Businesses' poor service levels are being laid bare for all to see by firms who 'switch off' social media. These companies are risking their reputation by not joining conversations about their brands and using social networks to their full potential, according to a recent panel of social media experts convened by web hosting firm UKFast.
Ignoring or switch off a company's social media is a serious mistake being made by many businesses around the world as they find it difficult to prove its specific return on investment (ROI), or to quantify its direct contribution to the bottom line.
But Lawrence Jones, CEO for UKFast, suggests that social media engagement is a huge opportunity for businesses to grab with both hands: "UKFast set up a 24/7 social media presence, be it through blogging, Facebook or Twitter, and that has opened a two-way channel between us and our customers that we could never have had before. Being readily available means we can provide instant support."
And Heather Baker, managing director for digital consultancy TopLine Communications, agreed: "Social media is exposing gaps in customer service - legacy brands that have always got away with poor customer service are still trying to do that, but the way that social media is going it is going to cause them to struggle to keep it up."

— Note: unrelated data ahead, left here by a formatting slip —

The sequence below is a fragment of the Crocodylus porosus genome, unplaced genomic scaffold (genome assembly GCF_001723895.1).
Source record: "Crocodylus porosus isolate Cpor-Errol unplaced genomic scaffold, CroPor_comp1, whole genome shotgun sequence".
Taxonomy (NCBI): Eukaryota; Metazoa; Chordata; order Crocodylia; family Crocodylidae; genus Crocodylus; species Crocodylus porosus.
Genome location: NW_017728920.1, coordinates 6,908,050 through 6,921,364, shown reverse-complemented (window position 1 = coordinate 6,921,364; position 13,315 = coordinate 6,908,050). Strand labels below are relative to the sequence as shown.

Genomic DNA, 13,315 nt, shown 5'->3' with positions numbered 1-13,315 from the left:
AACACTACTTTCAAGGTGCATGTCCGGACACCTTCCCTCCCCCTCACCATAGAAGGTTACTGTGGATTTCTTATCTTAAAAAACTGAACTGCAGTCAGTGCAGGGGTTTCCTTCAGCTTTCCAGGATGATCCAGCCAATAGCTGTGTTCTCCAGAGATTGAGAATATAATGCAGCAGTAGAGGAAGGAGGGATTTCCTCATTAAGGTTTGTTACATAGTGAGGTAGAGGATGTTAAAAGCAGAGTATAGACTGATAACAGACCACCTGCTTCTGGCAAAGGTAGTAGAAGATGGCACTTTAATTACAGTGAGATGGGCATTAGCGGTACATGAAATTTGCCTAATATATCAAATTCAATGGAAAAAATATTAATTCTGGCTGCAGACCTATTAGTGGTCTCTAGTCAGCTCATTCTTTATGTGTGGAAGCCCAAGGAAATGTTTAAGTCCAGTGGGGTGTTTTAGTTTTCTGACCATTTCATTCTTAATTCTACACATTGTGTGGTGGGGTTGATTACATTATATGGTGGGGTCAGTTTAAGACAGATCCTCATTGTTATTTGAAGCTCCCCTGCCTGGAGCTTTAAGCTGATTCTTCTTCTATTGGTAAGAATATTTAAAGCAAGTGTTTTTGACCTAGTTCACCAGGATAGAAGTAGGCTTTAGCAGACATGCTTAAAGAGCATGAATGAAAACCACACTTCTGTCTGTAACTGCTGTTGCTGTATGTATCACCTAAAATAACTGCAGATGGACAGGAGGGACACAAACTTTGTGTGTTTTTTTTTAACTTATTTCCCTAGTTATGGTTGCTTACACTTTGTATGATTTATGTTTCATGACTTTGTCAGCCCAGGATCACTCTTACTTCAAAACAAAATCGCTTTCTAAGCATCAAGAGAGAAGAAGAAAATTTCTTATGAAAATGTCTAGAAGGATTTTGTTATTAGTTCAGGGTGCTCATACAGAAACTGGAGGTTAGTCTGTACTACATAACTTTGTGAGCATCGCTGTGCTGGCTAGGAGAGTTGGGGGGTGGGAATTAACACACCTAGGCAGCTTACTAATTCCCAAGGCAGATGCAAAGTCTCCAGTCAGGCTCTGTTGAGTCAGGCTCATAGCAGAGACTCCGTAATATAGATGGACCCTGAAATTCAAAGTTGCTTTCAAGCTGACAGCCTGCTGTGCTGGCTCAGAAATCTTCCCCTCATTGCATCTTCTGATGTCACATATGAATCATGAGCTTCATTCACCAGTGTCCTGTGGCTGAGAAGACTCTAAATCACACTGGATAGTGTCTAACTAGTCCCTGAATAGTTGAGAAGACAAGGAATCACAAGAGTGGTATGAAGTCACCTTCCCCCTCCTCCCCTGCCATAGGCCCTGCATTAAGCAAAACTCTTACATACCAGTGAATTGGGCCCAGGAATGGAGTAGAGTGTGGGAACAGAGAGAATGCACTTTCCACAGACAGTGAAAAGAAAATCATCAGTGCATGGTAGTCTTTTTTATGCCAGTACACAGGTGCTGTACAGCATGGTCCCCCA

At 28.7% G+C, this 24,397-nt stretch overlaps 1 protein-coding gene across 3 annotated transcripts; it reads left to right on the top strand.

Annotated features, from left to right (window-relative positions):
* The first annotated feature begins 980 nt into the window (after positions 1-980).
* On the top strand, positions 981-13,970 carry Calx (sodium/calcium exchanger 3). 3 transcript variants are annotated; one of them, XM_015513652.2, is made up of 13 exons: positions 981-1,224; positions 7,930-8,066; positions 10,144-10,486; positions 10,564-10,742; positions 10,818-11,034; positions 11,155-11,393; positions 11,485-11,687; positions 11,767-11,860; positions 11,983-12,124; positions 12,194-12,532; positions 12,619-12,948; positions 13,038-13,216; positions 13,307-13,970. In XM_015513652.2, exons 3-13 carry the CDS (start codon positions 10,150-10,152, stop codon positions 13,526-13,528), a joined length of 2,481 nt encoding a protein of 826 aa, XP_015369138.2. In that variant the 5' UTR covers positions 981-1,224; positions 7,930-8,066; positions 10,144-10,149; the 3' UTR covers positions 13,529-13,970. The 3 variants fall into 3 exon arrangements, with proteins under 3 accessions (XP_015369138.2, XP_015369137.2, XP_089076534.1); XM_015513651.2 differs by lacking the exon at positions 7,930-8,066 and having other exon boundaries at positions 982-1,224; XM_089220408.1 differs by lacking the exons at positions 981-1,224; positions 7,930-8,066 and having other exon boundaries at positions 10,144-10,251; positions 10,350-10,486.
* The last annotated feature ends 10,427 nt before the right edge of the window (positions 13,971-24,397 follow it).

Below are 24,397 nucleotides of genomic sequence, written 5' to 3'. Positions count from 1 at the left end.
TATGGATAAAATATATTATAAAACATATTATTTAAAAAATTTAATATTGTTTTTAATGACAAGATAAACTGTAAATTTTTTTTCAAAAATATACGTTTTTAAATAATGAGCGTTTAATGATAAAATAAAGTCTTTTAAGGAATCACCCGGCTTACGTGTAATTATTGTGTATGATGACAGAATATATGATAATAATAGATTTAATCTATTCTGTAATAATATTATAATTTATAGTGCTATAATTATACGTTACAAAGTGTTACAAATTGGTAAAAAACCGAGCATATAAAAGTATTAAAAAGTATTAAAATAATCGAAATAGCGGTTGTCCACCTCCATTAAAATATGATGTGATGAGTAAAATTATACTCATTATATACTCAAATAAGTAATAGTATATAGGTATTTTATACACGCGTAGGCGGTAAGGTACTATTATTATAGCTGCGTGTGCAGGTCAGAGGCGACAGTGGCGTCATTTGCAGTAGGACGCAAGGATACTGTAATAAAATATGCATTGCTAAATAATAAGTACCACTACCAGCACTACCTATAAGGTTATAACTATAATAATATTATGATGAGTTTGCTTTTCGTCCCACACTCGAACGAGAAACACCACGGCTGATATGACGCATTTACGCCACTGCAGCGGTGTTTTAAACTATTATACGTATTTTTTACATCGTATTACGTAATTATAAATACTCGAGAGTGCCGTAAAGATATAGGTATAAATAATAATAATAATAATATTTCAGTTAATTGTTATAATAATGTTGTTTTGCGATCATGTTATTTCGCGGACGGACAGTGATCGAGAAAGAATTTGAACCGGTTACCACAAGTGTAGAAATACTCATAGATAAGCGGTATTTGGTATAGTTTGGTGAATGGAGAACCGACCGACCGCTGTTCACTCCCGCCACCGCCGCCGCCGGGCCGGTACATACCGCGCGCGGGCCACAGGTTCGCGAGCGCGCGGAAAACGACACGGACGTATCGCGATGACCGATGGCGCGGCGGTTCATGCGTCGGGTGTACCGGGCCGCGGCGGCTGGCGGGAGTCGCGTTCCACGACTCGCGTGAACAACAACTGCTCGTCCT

Because social media is so transparent, brands have to be proactive and be seen to get involved, according to Kate Cargill, sales and marketing manager for Hard Rock Cafe. "Social feedback is so instant that people can be sitting in your venue and you can know their opinion straight away - and if you don't respond to criticisms and suggestions immediately, you risk losing them."
Kate Joynes-Burgess, head of digital for public relations firm Weber Shandwick, highlighted the difficulties of finding the right balance in social media: "These days a brand is conspicuous by its absence on social media. Even if you're managing customer service though different channels you have to report back to the community that you are sorting problems out. Social media gives customers the opportunity to define how businesses deliver their customer services in a very public way."
As a result, Leanne Forshaw-Jones, managing director for PR consultancy LFJPR, believes the basic principles of customer service should be help at the forefront of businesses that opt to move to social media: "There is a fear within brands, that have had their own model of customer service for so long, about moving it online. But if you simplify it and say the formula is still the same, the relationship and outcome is the same but you're dealing with it in a different way, they'll soon realise they need to invest in a customer service team that works purely on social media."